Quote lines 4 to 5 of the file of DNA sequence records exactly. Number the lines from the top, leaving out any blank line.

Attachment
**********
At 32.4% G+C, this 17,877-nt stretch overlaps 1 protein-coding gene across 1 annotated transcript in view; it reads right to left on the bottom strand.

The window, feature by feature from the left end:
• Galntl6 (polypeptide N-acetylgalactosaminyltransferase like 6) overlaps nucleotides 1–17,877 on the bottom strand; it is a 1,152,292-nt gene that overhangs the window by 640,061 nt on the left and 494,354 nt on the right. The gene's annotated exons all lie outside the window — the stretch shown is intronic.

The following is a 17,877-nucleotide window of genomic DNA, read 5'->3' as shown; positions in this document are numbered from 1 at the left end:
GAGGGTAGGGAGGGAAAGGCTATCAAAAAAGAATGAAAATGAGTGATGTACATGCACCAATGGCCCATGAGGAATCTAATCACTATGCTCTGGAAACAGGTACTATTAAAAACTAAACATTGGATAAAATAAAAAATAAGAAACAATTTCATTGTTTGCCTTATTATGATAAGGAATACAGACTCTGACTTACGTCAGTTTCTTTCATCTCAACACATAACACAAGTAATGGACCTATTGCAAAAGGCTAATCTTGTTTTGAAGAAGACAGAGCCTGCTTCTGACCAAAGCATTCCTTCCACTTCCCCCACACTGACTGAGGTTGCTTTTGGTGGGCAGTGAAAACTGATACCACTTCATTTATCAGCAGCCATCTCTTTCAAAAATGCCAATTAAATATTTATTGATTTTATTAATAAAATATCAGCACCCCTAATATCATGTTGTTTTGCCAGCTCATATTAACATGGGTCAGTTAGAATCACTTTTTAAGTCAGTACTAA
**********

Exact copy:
The following is a 17,877-nucleotide window of genomic DNA, read 5'->3' as shown; positions in this document are numbered from 1 at the left end:
GAGGGTAGGGAGGGAAAGGCTATCAAAAAAGAATGAAAATGAGTGATGTACATGCACCAATGGCCCATGAGGAATCTAATCACTATGCTCTGGAAACAGGTACTATTAAAAACTAAACATTGGATAAAATAAAAAATAAGAAACAATTTCATTGTTTGCCTTATTATGATAAGGAATACAGACTCTGACTTACGTCAGTTTCTTTCATCTCAACACATAACACAAGTAATGGACCTATTGCAAAAGGCTAATCTTGTTTTGAAGAAGACAGAGCCTGCTTCTGACCAAAGCATTCCTTCCACTTCCCCCACACTGACTGAGGTTGCTTTTGGTGGGCAGTGAAAACTGATACCACTTCATTTATCAGCAGCCATCTCTTTCAAAAATGCCAATTAAATATTTATTGATTTTATTAATAAAATATCAGCACCCCTAATATCATGTTGTTTTGCCAGCTCATATTAACATGGGTCAGTTAGAATCACTTTTTAAGTCAGTACTAA